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Weight/muscle gain

Discussion in 'Feeding Time - Sheep' started by WolfeMomma, Jul 3, 2019.

  1. Jul 12, 2019
    Baymule

    Baymule Herd Master

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    Sneaky little diva! :lol:
     
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  2. Jul 13, 2019
    WolfeMomma

    WolfeMomma Loving the herd life

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    Oh I know lol!!!!
     
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  3. Jul 16, 2019
    Ridgetop

    Ridgetop True BYH Addict

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    If your yearling ewe was never bred she would be unlikely to allow a new flock member lamb to nurse her. Particularly since that lamb would be at least 2 months old. Is she actually producing milk in her udder? Some animals that will become heavy milkers develop "precocious udders" and milk before any pregnancy. Try to get some milk out and check it for mastitis since you want to clear that up asap before you breed her if she has somehow developed mastitis. On the other hand, is the "new lamb" you suspect of nursing her the 5 month old ram lamb? If so, she might be bred by now since rams are fertile and able to breed at 5 months old. To dry her up cut out all grain cold turkey. Reduce her water for 24 hours as well. If she is pregnant, her udder might becoming in and can come in slightly lopsided at first before she actually lambs.

    Yes, for some reason the majority of purebred sheep shows only allow showing of animals through yearlings. Occasionally you might find classes for flock, young flock, and other special classes. The young flock entrants are usually lambs and the flock classes are yearlings. Rare to have lambs at their sides. Occasionally there is a class for older "stud rams". At National breed shows they might have more classes of older sheep but rarely. Seems strange to me.

    Dairy goats show forever - but many of their scores are also based on how well the animal will hold up for a long life of milk production. For some reason sheep cub do not want to how older sheep. I don't know why, since anyone can figure out that a good long lived production ewe is a greater asset to the sheep owner than a young one that looks good but falls apart after 3 seasons.
     
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  4. Jul 17, 2019
    WolfeMomma

    WolfeMomma Loving the herd life

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    It's a ewe lamb that was trying to nurse. She does let her, she is a very sweet kind ewe that has taken to mothering this younger one. Our ram is kept separate behind multiple electric and steel fencing. She is NOT pregnant. The vet was out, the first thing she did was try to get milk out, which she did. It was normal milk , no sign of infection. She vet was not concerned at all, just recommended stopping grain. I don't want to reduce her water as we are expecting a heat wave this week.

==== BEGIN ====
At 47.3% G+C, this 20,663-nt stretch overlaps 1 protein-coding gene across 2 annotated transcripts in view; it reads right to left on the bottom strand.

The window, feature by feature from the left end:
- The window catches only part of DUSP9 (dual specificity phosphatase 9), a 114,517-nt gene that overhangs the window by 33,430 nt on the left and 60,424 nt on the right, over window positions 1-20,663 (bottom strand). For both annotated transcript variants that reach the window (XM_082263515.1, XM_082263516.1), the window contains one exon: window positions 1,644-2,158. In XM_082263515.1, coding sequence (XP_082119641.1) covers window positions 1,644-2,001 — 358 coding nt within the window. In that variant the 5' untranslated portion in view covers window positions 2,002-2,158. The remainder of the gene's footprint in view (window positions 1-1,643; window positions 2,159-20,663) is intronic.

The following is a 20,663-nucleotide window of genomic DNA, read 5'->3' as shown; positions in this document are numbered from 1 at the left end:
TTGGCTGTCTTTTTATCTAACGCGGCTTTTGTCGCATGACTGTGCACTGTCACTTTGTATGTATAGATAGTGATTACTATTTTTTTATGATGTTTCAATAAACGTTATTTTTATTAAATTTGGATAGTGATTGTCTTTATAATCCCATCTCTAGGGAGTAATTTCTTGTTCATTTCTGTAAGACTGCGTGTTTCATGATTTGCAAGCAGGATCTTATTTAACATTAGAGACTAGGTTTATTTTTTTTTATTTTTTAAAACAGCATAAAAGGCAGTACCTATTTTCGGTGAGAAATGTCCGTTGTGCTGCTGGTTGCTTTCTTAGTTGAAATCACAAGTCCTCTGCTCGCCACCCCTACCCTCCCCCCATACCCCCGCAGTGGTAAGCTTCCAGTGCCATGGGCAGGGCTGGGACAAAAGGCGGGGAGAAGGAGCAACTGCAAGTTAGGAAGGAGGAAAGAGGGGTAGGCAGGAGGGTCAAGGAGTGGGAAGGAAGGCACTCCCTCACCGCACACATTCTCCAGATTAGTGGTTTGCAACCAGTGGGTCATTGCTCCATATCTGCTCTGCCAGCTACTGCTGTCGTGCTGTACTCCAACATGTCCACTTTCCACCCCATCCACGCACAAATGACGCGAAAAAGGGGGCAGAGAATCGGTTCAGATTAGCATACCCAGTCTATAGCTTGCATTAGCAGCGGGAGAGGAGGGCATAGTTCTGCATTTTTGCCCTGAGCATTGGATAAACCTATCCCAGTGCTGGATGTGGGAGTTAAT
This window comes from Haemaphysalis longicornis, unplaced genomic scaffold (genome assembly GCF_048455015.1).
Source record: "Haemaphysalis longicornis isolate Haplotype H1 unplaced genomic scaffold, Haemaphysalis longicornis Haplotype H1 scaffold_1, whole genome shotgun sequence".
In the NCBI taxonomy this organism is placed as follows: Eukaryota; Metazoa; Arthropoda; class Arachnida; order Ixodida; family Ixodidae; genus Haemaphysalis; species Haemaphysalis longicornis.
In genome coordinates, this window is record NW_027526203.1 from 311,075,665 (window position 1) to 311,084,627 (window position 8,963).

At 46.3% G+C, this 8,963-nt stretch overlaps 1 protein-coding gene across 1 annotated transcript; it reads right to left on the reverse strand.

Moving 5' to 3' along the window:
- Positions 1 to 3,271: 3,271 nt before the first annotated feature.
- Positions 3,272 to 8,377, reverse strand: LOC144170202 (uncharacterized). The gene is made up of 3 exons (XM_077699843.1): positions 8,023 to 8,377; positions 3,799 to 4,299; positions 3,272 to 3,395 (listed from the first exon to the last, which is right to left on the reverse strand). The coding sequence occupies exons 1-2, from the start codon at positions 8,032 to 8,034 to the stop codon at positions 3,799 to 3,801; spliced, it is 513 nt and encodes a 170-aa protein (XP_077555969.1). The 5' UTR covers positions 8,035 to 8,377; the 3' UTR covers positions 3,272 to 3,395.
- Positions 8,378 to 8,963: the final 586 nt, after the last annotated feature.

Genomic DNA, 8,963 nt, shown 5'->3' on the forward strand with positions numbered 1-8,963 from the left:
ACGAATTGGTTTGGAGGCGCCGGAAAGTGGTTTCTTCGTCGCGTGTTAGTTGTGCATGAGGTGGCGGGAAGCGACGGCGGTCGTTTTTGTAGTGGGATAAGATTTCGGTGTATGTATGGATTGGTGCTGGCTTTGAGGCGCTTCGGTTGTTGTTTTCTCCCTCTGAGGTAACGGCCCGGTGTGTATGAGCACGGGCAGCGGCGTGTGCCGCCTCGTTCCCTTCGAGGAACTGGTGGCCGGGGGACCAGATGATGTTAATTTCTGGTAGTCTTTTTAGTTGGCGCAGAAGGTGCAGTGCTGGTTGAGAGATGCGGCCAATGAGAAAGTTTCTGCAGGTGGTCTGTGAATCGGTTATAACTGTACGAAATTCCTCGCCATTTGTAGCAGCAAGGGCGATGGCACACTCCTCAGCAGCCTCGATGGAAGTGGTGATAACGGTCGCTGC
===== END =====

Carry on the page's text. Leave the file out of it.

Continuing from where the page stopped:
5. Jul 18, 2019
    Ridgetop

    Ridgetop True BYH Addict

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    Most likely a precocious udder. Our first Toggenburg dairy goat developed a very pretty precocious udder at 10 months old! She was also our first goat so we were shocked to see an udder with milk in a virgin doe. When she eventually kidded and freshened she was a copious milker. Too bad that Togggenburg milk tastes so awful! :sick We sold her to another 4-Her who wanted to show and feed calves.

    I suggest you separate her from the younger lamb. Just a piece of stock panel dividing their pen will help. Also check some of the dairy goat suppliers to see if you can find something to put on her teats to discourage the lamb from nursing. There used to be a liquid you dipped the teat into or brushed onto the teat to keep goats from nursing their teats. "Self suckers" are does that will relieve the tension on a full bag by nursing on their own teats. They used to have stuff to put on for that. If nothing else can you find the stuff that used to be sold to stop children from biting their nails? Once you have dried her up, you don't want the lamb to nurse on her again. Particularly when she gets bred you don't want that other lamb to nurse and get all the colostrum the doe will need to protect her own kids. If you can't separate her from the other lamb, maybe one of those funnel wound collars designed to keep animals from chewing their stitches would work. Put it on the young lamb and she won't be able to get to the teat.

    Between the precocious udder (a sign of a heavy milker) and her willingness to mother the younger lamb it sounds like you have a real winner there as a starter brood ewe!
    :thumbsup
     
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  6. Jul 24, 2019
    WolfeMomma

    WolfeMomma Loving the herd life

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    I agree, I think she will be a great mother, which makes me happy as I am so excited for her to have lambs!